The Hazrat-Hyzr mosque is located on a hill almost opposite the Kusam ibn Abbas mazar (graveyard) in Tashkent Street. The building was constructed in 1823 and according to one vakuf document (document of endowment) it was integrated withKusam ibn Abbas mazar into one complex. Both constructions were once connected by a lane. The building of the mosque was constructed in accordance with the so-called “ayvan type” architecture which was widespread in the 18th century. In 1854 hujras (cells) and a small east minaret were built on to earlier constructed premises. The walls of the mosque are decorated with polychromatic stucco fretwork. Openwork carving with the use of the «chaspak» technique adorns the dome of the mosque. This building, which in no way looks like Samarkand’s most ancient construction, has an old and remarkable history.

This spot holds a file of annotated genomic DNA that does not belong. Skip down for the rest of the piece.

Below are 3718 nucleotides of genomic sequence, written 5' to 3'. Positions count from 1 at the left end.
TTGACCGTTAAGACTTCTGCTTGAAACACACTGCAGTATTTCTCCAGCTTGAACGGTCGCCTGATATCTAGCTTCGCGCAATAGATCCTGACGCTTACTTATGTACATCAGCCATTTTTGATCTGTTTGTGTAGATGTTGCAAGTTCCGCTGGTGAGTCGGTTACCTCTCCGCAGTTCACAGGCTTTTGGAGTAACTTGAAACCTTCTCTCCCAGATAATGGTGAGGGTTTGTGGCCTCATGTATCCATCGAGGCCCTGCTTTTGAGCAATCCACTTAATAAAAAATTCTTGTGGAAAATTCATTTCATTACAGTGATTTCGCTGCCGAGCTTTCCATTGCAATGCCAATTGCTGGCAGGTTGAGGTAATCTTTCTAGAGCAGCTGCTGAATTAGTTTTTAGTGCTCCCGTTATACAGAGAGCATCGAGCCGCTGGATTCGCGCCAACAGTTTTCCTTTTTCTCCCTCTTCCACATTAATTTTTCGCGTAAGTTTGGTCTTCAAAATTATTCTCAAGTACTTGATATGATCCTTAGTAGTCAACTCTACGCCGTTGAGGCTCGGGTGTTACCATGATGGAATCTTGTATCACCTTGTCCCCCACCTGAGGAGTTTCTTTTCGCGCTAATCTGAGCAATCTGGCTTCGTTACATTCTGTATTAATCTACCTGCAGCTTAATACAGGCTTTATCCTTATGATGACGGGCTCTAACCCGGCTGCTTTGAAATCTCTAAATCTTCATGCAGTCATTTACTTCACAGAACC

From time immemorial, close to the hill there was a city gate and the Argiz aqueduct that supplied the city with water. Here, as far back as the pre-Islamic epoch, there existed the shrine of the holy elder Hyzr – a protector of the wanderers. He granted the wishes of the worthy people and bestowed good harvest and fertility on them. Right here there was a well with life-giving water, that very well where, according to the legend, Kusam ibn Abbas, the cousin of Prophet Mohammed, hid himself from people. All that can be referred to legends and folk sagas; however historical written documents as well as archeological researches prove that Samarkand’s first mosque – “the location of Moslem banners” - was built in this very place in the 11th century. It was destroyed during the invasion of Genghiz-khan in 1220, but the place has always been esteemed as holy place and in the 19th century a new mosque was erected on the ancient foundation. The mosque got the name Hazrat-Hyzr.